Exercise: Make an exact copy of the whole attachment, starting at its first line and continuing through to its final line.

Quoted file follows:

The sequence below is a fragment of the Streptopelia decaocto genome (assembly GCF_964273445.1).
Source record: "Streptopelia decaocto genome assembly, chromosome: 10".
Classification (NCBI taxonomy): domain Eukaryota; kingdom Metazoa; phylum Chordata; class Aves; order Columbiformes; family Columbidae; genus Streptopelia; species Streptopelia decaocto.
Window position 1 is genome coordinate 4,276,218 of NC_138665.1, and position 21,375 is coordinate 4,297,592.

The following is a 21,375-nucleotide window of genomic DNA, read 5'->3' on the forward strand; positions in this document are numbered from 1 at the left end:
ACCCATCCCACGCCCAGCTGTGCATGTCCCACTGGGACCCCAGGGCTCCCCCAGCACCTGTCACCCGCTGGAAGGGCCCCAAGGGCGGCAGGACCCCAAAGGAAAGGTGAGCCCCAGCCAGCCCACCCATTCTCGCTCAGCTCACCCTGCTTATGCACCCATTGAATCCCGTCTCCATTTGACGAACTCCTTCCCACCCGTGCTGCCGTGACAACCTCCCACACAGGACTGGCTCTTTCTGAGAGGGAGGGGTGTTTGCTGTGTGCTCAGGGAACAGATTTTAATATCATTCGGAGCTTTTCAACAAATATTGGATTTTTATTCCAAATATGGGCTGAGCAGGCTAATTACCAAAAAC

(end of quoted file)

The sequence below is a fragment of the Streptopelia decaocto genome (assembly GCF_964273445.1).
Source record: "Streptopelia decaocto genome assembly, chromosome: 10".
Classification (NCBI taxonomy): domain Eukaryota; kingdom Metazoa; phylum Chordata; class Aves; order Columbiformes; family Columbidae; genus Streptopelia; species Streptopelia decaocto.
Window position 1 is genome coordinate 4,276,218 of NC_138665.1, and position 21,375 is coordinate 4,297,592.

The following is a 21,375-nucleotide window of genomic DNA, read 5'->3' on the forward strand; positions in this document are numbered from 1 at the left end:
ACCCATCCCACGCCCAGCTGTGCATGTCCCACTGGGACCCCAGGGCTCCCCCAGCACCTGTCACCCGCTGGAAGGGCCCCAAGGGCGGCAGGACCCCAAAGGAAAGGTGAGCCCCAGCCAGCCCACCCATTCTCGCTCAGCTCACCCTGCTTATGCACCCATTGAATCCCGTCTCCATTTGACGAACTCCTTCCCACCCGTGCTGCCGTGACAACCTCCCACACAGGACTGGCTCTTTCTGAGAGGGAGGGGTGTTTGCTGTGTGCTCAGGGAACAGATTTTAATATCATTCGGAGCTTTTCAACAAATATTGGATTTTTATTCCAAATATGGGCTGAGCAGGCTAATTACCAAAAAC